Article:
I first noticed this scratchy towel phenomenon in the bathroom of a student apartment building in Marburg, Germany. After emerging from a token-operated shower with exactly 10 minutes of hot water, I reached for the towel my wife had given me. It was thin, worn and so extraordinarily coarse it felt like sandpaper upon my American man-teets. I winced as I dried myself, feeling for all the world like Richard Pryor having his third degree burns hilariously scrubbed clean.

All of the towels I encountered in Germany were scratchy. Even my German teacher at Portland Community College warned me to bring my own towels for my trip; a little piece of advice I likely missed because I was picking my nose at the time. My wife claims these towels are good for my skin — all exfoliating and what not — but she also enjoys scouring herself raw with the Marquis de Sade’s shower luffa. I suppose I could claim my skin feels good after using German towels, but this would be like thanking a hot iron because it was all done burning me.

To be fair, however, American towels aren’t perfect; they’re oversized, overly soft and they leave lint in your overly abundant chest hair. Seriously, after using a new towel from Bed, Bath and Beyond, I look like Burt Reynolds lost a tickle fight with the Cookie Monster.

At present, my wife is converting all of my fluffy bachelor towels into face-scouring hurtcloths. She does this by leaving them out to dry for several days after washing; a process which somehow kills them and strips their souls away, leaving nothing but husks of coarse fiber and German cruelty. Even now I can hear their tortured banshee wails.

And this, my friends, is why The Wife and I can rest easy; confident that bump we hear every night isn’t an intruder at all. It’s just our haunted bathroom.

Click here to read about some other things those wacky Germans are into.

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The Camping Chronicles: Timothy Lake, Part III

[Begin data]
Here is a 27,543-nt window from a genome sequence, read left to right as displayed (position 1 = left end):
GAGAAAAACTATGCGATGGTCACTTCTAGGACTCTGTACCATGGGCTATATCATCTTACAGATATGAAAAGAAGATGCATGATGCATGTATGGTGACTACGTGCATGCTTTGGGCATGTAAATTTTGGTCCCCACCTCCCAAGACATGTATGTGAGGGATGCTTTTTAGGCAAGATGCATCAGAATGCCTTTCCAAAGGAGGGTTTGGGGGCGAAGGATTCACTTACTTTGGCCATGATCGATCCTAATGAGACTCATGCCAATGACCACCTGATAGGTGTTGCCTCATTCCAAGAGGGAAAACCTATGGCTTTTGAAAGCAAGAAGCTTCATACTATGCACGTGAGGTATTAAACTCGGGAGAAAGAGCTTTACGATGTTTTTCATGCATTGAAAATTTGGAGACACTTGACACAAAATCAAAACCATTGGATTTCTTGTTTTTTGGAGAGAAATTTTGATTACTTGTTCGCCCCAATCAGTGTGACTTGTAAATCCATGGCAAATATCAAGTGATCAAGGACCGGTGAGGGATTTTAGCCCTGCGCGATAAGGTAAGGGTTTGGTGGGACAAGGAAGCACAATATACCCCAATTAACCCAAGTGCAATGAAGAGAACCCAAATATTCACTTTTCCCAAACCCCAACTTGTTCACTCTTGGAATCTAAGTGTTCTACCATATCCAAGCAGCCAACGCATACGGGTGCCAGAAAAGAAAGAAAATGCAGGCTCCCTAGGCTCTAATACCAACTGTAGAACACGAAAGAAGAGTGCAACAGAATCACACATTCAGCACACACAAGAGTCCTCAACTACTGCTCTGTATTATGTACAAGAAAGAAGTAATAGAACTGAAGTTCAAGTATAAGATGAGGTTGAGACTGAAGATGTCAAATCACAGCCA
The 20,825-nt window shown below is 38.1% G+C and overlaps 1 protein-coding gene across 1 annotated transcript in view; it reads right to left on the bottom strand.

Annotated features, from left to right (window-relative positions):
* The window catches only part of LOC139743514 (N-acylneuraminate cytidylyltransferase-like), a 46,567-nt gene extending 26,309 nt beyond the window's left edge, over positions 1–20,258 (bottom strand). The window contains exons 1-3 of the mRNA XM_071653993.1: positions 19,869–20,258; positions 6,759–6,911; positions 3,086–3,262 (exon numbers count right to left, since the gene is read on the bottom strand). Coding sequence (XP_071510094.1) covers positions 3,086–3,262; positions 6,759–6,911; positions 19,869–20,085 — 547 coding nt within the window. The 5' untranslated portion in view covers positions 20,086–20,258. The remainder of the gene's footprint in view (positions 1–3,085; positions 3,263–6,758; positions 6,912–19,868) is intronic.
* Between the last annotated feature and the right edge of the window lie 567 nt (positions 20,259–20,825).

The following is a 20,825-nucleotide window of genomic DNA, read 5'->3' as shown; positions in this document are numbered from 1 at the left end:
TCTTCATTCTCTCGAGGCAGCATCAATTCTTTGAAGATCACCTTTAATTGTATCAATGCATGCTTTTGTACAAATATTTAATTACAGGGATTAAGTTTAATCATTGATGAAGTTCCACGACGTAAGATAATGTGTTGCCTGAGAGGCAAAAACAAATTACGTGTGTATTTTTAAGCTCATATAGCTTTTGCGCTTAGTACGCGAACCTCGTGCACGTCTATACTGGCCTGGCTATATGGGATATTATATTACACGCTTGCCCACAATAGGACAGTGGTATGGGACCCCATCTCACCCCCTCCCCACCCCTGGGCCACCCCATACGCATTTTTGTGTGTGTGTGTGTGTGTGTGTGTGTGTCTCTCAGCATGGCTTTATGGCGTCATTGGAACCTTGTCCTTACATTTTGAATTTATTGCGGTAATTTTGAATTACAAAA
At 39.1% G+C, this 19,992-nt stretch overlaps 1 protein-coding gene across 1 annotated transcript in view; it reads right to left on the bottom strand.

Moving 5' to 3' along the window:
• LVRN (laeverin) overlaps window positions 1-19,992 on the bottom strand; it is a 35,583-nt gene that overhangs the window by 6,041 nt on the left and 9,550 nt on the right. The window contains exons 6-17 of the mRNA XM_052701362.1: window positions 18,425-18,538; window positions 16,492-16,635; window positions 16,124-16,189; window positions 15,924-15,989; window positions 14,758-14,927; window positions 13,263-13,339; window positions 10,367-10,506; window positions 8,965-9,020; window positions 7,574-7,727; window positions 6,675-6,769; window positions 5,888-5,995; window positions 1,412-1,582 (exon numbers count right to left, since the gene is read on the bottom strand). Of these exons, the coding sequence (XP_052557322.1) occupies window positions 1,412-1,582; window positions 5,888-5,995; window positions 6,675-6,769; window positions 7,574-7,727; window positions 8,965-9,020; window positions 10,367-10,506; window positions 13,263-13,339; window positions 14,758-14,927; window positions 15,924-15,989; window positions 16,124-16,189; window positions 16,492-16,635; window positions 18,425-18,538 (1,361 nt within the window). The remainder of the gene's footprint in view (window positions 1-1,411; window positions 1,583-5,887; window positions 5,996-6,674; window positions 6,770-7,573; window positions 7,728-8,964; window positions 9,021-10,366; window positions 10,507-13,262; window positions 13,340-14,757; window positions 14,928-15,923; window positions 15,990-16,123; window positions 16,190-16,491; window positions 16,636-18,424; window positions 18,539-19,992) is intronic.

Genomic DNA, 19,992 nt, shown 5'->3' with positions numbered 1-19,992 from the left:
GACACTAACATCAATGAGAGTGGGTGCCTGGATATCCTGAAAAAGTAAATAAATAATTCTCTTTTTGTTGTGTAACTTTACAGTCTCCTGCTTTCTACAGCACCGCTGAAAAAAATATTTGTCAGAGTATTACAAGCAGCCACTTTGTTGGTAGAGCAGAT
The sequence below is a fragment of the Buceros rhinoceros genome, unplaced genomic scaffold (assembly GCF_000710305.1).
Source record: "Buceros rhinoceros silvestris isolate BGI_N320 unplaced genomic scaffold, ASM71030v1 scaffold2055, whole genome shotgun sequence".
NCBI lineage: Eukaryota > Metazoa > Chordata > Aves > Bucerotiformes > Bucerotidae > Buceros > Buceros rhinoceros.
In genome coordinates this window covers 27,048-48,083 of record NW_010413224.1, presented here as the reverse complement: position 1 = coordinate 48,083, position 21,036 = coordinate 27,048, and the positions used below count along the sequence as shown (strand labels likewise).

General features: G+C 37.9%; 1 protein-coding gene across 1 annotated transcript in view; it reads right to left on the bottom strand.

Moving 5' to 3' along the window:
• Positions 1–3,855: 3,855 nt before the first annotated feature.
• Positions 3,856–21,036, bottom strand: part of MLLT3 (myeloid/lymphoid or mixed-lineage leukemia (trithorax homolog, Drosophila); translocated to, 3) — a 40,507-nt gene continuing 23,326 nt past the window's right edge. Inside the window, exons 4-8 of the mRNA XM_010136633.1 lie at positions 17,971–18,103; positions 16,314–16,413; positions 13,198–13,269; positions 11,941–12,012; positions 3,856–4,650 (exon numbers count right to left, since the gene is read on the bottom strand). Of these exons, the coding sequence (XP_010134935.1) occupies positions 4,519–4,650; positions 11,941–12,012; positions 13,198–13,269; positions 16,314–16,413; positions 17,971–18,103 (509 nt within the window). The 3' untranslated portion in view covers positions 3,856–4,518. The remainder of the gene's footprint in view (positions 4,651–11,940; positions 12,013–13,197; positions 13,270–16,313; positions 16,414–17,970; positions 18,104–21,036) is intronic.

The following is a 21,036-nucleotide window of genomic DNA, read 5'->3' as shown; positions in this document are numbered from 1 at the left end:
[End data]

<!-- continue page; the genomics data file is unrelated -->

After falling into Timothy Lake and returning to camp, I flailed about in our tent like a shivering man-child while The Wife forced me into dry clothes.

Dinghy McBrokenboat had set his crawdad trap earlier that day, so by the time we rejoined the group at the campfire he’d caught 4 of the disgusting little freaks.

“Look honey!” I said, holding one up for her to see. It waved its claws around, miming precious little death threats at her.

“Ooo!” she replied. “It’s a Crapdaddy.” Obviously I could not bring myself to correct her. Instead, I laughed and pulled out my iPhone, adding her quote to our ongoing list of Denglish hilarity.

We cooked the crawfish and ate them; each one offering just enough meat to evoke in my mind the shellfish genocide it would require to form a proper meal. It was then I noticed movement on the ground around the campfire. All around, as far as my flashlight could reveal, the forest floor was crawling with spiders. I’d never seen anything like it in my life. It was like something out of Harry Potter and the Chamber of Secrets… or the night terrors I’ve been having ever since.

Because my normal clothes were soaked, I was wearing only socks on my feet, which left me feeling all the more vulnerable to spider attacks. I held my feet up as long as I could, like a pregnant woman in stirrups, before exhausting myself and retiring for the night.

The next morning, we awoke to the dreaded patter of rain hitting our tent. My coat was hanging under a tree somewhere outside, so The Wife found a white plastic bag and cut holes for my head and arms, fashioning a makeshift rain vest comprised of 10% German resourcefulness and 90% American shame. The rest of our group enjoyed the hell out of my predicament, while I choked down a little of the hair of the dog that bit me. I was cold, I was wet, and I was still angry about those other campers molesting our otherwise virginal ambiance…

But by God, we were camping… and we were camping hard.

Click here to read our very first camping adventure — The Camping Chronicles: Burning the German, Part I